by Bill Pardee, Oneota Community Co-op Board President
Recent news has reported large profits by some corporations while the same corporations refrain from hiring. Some in our community disapprove of profits, leading to several important questions. For example, in the years when OCC makes a profit, has it over-charged its members? Should OCC even try to make a profit? My answers are “No,” and “Absolutely!” I’ll explain my answers, because those answers clarify the meaning of membership in OCC.
A cooperative has similarities to and differences from a corporation. Like a corporation, we have stock. Unlike a corporation, each owner (member) invests the same amount and has the same vote (one). Unlike a corporation, members own the profits, if any, based on how much they purchased, not on how much they invested. That is, when the Co-op has a profit, that profit belongs to the member-owners, unlike a purchasing club like Sam’s Club or Costco, where profits are reinvested or paid to the investors, not the club members.
When a corporation expands, success increases the value of the investor’s shares. Your Co-op share remains constant in value; expansion doesn’t increase your share value. Expansion benefits you if it enables the Co-op to buy at lower prices or increases the range or quality of goods and services it can offer. But expansion has a cost. The capital must come from borrowing or profits, and, in either case, you pay for that expansion. The ideal balance between the benefits and cost of expansion depends on what’s important to you, our member-owners. The Board has the difficult responsibility to estimate that balance as decisions arise.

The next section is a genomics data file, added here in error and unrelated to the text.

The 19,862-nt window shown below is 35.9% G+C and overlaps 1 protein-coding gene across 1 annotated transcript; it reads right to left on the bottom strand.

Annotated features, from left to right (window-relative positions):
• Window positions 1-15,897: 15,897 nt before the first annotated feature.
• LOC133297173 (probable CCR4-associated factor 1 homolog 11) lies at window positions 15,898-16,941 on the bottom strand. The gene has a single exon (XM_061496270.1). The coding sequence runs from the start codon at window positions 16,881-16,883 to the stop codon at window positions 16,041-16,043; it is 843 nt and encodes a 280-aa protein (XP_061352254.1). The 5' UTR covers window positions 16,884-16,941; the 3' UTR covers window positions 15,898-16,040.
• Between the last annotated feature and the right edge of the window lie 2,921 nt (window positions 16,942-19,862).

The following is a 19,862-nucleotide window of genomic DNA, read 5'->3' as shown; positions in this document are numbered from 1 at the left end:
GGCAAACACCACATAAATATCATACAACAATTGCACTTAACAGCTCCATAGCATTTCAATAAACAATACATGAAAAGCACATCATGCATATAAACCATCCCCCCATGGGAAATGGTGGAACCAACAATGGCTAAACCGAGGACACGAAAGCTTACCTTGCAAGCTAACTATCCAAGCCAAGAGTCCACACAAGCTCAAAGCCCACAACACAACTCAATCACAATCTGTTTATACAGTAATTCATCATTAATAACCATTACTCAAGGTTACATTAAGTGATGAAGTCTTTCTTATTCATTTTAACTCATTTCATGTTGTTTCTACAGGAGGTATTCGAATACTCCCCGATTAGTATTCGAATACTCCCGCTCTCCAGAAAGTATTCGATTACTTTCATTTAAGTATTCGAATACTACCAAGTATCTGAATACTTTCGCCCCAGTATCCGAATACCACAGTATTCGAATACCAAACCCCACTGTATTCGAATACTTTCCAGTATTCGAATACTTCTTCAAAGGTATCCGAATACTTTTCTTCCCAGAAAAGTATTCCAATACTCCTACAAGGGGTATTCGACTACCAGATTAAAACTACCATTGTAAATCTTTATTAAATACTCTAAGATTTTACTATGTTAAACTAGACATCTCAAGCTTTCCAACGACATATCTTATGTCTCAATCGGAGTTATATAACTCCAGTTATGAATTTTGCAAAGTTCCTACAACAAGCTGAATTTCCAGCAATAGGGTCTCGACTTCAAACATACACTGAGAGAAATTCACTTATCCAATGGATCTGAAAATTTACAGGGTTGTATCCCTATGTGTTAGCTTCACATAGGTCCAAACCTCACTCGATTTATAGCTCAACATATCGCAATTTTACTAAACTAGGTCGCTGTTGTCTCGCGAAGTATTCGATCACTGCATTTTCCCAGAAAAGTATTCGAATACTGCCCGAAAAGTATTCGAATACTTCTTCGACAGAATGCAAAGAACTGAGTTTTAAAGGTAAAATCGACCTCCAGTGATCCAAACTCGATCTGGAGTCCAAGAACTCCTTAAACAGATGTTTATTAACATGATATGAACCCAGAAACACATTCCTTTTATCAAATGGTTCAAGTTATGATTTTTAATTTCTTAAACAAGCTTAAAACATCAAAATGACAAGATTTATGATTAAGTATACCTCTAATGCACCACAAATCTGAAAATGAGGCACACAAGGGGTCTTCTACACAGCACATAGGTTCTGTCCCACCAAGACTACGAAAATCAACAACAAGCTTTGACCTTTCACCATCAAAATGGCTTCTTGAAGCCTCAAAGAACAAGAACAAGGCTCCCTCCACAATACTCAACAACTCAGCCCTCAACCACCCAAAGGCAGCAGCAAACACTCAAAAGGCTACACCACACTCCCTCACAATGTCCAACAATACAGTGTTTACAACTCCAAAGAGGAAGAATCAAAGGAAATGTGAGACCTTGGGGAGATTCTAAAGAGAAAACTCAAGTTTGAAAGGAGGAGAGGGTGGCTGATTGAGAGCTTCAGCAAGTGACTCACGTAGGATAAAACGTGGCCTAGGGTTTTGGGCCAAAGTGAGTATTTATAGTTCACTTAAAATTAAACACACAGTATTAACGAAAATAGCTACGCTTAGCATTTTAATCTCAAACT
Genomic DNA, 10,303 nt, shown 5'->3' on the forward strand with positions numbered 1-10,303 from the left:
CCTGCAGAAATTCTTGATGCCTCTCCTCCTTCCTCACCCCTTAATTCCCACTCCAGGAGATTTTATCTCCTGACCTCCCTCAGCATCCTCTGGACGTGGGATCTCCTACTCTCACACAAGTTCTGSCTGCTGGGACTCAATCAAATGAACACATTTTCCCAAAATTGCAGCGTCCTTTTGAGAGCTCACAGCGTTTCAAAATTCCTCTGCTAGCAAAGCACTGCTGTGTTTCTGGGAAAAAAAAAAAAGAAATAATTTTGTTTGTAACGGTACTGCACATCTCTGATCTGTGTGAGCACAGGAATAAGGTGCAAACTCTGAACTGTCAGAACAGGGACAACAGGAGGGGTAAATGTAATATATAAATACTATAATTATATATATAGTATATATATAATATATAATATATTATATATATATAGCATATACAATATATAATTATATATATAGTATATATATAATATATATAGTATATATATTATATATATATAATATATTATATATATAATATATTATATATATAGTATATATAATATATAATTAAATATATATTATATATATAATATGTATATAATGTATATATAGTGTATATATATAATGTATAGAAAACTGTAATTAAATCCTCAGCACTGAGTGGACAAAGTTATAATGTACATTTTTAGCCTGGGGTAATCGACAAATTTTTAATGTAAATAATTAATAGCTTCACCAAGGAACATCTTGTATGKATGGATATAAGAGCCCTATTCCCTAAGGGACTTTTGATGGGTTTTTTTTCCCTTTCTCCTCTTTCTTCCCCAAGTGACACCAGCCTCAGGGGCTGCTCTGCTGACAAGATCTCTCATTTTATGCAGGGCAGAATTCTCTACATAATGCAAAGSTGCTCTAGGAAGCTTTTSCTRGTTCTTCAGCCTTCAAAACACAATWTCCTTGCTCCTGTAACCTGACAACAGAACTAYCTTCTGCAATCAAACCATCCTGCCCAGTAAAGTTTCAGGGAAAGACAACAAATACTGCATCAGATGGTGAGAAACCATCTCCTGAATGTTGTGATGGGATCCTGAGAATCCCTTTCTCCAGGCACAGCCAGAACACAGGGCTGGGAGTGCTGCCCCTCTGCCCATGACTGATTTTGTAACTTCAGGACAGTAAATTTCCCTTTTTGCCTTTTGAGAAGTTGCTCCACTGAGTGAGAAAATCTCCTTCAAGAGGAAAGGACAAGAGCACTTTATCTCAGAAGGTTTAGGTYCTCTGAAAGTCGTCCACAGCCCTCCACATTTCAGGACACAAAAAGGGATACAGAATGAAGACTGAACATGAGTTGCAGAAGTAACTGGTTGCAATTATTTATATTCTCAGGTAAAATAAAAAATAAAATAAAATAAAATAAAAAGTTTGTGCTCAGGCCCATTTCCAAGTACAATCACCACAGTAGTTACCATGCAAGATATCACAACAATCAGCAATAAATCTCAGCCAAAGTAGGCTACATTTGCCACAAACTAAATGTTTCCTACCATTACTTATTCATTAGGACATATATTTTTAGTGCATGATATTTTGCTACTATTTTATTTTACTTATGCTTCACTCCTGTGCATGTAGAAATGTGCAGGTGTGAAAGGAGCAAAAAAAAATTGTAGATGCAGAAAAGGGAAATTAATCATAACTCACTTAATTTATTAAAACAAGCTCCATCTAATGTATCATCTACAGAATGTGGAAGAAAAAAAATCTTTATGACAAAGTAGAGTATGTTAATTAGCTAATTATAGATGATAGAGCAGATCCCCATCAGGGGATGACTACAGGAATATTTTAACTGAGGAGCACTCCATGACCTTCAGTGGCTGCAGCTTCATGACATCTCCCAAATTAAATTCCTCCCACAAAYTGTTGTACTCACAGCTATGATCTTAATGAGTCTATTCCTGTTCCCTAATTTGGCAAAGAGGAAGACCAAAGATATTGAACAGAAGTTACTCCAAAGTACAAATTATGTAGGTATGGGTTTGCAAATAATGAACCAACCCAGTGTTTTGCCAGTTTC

Because our shares don’t increase in value, a co-op cannot raise capital as directly as a corporation. The tax law has recognized that difference by allowing special treatment of co-op profits. Co-op’s are allowed to declare a patronage dividend, thereby eliminating taxes on that profit, but to retain up to 80% of that dividend in the member-owner’s name as equity. That equity helps fund repairs, improvements, and expansion.
If you leave the Co-op, your share purchase will be refunded. The equity that may have accumulated, though retained in your name, may not be paid to you. That retained equity usually builds community resources that strengthen the co-op for all members. It paid for part of the new roof, for the new HVAC units, and so on. That’s no more refundable than the tax dollars used to build roads and schools.
Should the Co-op be profitable? We try to make a minimum profit of at least one half of one percent. We need that minimum profit to be reasonably confident that we won’t lose money. We have bills and wages and debts to pay, and we have no deep pockets to cover losses. If we exceed that minimum level and achieve a 1% or larger profit, tax law makes it better for the Co-op to declare a patronage dividend, paying at least 20% of it to you, than it is to pay taxes. We look forward to declaring and paying a patronage dividend in coming years.